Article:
The London Borough of Hounslow was one of many crafted by the London Government Act 1963 and was a combination of three other government bodies: Brentford and Chiswick, Heston and Isleworth, and the Feltham Urban District. Formerly home to a number of farms and large estates, several of the latter still exist in the borough as house museums and grand parks. Of course, these old manor homes aren’t the only places worth visiting in Hounslow. From breweries to museums and more, Hounslow can be a very interesting place to visit. We’ve listed our top ten favorites below and you can share your own top spots in the comments. Hounslow is most famous for the fact that Heathrow Airport is located right next to the borough.
Hounslow Urban Farm
London certainly has its share of urban farms that offer opportunities to see rural life in the middle of the metropolis. Hounslow Urban Farm at first glance has one of the most varied animal species including pigs, guinea pigs, snakes, goats, owls, and even turkeys. The farm gives visitors an opportunity to meet most of the critters and learn everything about them.
St. Michael and All Angels Church
A Grade II listed church in Chiswick, St. Michael and All Angels was constructed in 1880 in the Queen Anne Revivalist style on the outside while the inside is Perpendicular Gothic. The result is an absolutely gorgeous building that’s worth spending time in, though it’s worth noting that as a working church, you ought to keep that in mind and maybe attend a service or a concert by the church’s choir.
Fuller’s Griffin Brewery
Fuller’s is one of the biggest breweries in Britain and was formed in 1845 in Hounslow. While the brand may now belong to Japanese brewer Asahi, the brewery itself is still worth visiting for its history as beer has been brewed on this site since the 17th Century. Visitors can tour to see how all their flavors from London Pride to Honey Dew and sample them when you’re done.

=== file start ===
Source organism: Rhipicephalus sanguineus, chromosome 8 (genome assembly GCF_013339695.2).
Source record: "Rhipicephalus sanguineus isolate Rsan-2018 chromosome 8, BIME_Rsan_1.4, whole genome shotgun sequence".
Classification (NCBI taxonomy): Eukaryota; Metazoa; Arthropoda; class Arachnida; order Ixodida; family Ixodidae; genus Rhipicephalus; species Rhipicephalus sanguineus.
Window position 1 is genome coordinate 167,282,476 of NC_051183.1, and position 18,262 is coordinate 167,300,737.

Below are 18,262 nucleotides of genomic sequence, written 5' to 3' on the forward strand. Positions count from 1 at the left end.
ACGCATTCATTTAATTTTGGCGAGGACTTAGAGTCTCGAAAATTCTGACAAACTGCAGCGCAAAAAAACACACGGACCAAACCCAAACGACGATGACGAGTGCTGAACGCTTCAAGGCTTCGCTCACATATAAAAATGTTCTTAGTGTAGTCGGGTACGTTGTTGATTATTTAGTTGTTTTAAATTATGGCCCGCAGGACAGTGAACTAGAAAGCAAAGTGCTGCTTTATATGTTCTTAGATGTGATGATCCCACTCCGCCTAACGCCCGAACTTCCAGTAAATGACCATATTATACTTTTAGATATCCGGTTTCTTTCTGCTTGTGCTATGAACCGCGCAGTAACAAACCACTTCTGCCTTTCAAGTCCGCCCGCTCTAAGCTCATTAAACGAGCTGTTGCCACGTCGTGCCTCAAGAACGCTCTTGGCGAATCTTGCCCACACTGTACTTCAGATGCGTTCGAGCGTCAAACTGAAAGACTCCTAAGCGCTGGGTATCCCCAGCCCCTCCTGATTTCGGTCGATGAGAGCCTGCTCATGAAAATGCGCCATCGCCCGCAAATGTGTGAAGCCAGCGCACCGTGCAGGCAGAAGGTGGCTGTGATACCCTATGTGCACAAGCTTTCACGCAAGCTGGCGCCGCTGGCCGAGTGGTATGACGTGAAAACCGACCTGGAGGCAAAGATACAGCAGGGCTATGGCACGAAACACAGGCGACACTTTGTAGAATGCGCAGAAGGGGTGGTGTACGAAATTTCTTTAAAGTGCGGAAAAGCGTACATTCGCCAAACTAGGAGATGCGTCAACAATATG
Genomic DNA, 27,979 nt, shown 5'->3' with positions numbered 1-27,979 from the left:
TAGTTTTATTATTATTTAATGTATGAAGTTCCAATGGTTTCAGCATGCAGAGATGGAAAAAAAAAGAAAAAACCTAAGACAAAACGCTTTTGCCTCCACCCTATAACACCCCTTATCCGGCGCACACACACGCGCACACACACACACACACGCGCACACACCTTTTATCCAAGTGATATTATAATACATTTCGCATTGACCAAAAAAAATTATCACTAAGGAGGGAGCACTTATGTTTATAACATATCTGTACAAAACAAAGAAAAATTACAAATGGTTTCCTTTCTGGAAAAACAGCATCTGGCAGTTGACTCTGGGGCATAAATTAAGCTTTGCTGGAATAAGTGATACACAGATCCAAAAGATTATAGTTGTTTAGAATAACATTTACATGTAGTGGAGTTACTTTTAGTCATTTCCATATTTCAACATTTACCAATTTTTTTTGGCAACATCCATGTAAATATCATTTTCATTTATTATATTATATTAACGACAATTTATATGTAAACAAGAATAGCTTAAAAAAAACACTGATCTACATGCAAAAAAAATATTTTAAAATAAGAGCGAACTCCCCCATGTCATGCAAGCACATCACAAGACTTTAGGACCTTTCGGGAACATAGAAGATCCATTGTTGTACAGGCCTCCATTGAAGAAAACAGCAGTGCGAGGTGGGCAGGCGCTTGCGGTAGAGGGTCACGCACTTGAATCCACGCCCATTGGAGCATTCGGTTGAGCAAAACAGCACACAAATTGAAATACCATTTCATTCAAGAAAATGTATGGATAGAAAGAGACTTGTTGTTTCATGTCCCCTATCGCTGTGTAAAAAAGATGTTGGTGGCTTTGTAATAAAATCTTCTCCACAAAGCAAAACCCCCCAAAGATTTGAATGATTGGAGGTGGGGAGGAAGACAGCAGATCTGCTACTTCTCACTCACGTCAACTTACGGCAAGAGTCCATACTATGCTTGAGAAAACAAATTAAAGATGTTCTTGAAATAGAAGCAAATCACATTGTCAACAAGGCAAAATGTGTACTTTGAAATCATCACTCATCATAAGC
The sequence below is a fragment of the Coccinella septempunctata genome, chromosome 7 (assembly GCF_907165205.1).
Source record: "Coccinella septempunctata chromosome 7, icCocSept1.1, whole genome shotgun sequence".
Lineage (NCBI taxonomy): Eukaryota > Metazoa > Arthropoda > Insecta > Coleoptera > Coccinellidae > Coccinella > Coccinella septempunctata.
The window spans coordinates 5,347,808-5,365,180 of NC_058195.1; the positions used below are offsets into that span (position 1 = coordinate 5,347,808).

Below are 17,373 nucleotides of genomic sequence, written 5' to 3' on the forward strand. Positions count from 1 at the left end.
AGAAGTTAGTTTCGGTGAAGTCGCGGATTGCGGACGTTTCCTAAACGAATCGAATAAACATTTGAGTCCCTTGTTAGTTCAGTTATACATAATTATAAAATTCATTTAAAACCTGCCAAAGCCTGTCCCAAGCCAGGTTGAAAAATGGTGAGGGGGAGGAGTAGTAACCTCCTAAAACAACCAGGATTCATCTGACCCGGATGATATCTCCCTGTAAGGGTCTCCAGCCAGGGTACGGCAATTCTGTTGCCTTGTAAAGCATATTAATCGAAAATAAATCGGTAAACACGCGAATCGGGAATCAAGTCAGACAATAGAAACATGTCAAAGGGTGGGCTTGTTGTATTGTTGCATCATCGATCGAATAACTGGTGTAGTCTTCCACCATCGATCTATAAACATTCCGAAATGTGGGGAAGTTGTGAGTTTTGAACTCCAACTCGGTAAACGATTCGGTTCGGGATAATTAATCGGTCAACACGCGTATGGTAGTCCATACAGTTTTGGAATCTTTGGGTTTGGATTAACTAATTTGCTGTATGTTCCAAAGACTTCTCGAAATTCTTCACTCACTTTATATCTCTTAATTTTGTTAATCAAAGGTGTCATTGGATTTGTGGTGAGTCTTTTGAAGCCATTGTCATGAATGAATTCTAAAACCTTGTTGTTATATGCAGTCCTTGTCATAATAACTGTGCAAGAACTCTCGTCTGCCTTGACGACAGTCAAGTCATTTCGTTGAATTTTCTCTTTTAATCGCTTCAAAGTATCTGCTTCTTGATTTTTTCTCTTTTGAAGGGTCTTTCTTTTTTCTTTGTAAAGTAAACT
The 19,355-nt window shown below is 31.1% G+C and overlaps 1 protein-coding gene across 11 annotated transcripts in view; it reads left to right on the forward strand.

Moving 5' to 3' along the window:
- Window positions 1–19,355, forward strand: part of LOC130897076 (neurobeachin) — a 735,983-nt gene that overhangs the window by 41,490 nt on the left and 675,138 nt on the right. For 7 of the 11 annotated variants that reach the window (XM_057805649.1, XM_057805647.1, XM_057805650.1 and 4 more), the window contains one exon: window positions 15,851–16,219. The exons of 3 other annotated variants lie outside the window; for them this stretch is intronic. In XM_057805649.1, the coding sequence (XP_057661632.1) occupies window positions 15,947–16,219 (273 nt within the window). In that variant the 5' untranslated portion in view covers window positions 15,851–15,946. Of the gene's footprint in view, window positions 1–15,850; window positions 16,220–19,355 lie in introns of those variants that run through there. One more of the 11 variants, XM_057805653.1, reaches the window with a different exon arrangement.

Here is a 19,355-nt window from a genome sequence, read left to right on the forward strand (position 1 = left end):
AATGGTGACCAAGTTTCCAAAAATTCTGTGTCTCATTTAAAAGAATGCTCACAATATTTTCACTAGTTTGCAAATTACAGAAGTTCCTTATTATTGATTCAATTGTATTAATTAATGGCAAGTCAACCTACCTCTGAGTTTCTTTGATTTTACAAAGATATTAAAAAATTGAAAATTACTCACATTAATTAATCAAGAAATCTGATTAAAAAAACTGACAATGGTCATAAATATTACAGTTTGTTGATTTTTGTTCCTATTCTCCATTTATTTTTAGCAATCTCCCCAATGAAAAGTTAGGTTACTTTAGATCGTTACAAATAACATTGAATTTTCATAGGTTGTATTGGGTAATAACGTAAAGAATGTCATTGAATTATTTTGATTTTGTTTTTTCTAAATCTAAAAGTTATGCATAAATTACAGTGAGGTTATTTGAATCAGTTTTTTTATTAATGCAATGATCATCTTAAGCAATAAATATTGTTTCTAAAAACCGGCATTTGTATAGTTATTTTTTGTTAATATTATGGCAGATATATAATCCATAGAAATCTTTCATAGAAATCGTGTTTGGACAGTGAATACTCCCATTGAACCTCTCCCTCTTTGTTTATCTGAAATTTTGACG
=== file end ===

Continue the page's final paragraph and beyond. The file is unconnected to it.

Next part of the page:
Chiswick House and Gardens
Once the home of Lord Burlington, Chiswick House and Gardens was constructed in the 18th Century in the Palladian style favored by the 3rd Earl of Burlington, Richard Boyle. It later became an asylum for wealthy patients and has been a public museum since 1929 that is managed by the Hounslow Council and English Heritage. The gardens were meant to match the house and are done in an Italian style and are quite extensive.
Brentford FC at Griffin Park
Brentford FC is the local football team for the Hounslow, with training grounds and their pitch of Griffin Park located within the borough. The grounds were built for the club in 1904 and being in a largely residential area, Griffin Park has the distinction of being the only English football stadium with a pub on each corner. However, the team expects to move into the brand new Brentford Community Stadium this summer, so best to visit Griffin Park while you have the chance.
Frank Holland formed the Musical Museum as The British Piano Museum in 1963, but the museum’s collection quickly grew beyond just one instrument to a variety of pieces from violins to synthesizers. The museum also possesses one of the largest collections of self-playing instruments in the world and also serves as a concert venue.
One of the largest open spaces in London, Osterley Park was originally built in the 1570s with the house at its center revamped in the 18th Century to serve as a place of entertainment for the Child family that resided there. In addition to the domed ceilings and gorgeous tapestries, Osterley Park is home to ever-changing exhibits and even does itself up nice for the Christmas holiday. The National Trust has been in charge of the house and the gardens since 1991.
London Museum of Water and Steam
From 1975 to 2014, what is now the London Museum of Water and Steam was once the Kew Bridge Steam Museum. Housed in the old Kew Bridge Waterworks, the museum has exhibits and items dedicated to how water and steam have changed our lives, though the main focus is on its large collection of steam engines. It also features plenty of hands-on learning opportunities and just plain fun like the Splash Zone.
Hounslow Heath is a nature preserve of roughly 200 acres and represents what was once a 4,000-acre moor that was used by many an army as a camp over the centuries. As such, Hounslow Heath has had a number of archaeological discoveries. Hounslow Heath today is a Site of Metropolitan Importance for Nature Conservation and has a wide variety of habitats and plants including wildflower meadows, grasslands, scrub, and woodlands.
Syon House & Park
Just as large as Hounslow Heath and with a stately manor home to boot, Syon House and Park is a Grade I listed house and open space that is certainly a crown jewel of the Borough of Hounslow. Syon House was built on top of a nunnery that had been closed by the Dissolution of the Monasteries and is currently owned by the Duke of Northumberland (who also owns Alnwick Castle). Parts of the house are open to the public for tours and the gardens are worth wandering as well, especially the Great Conservatory, which was the first constructed on such a scale in 1827.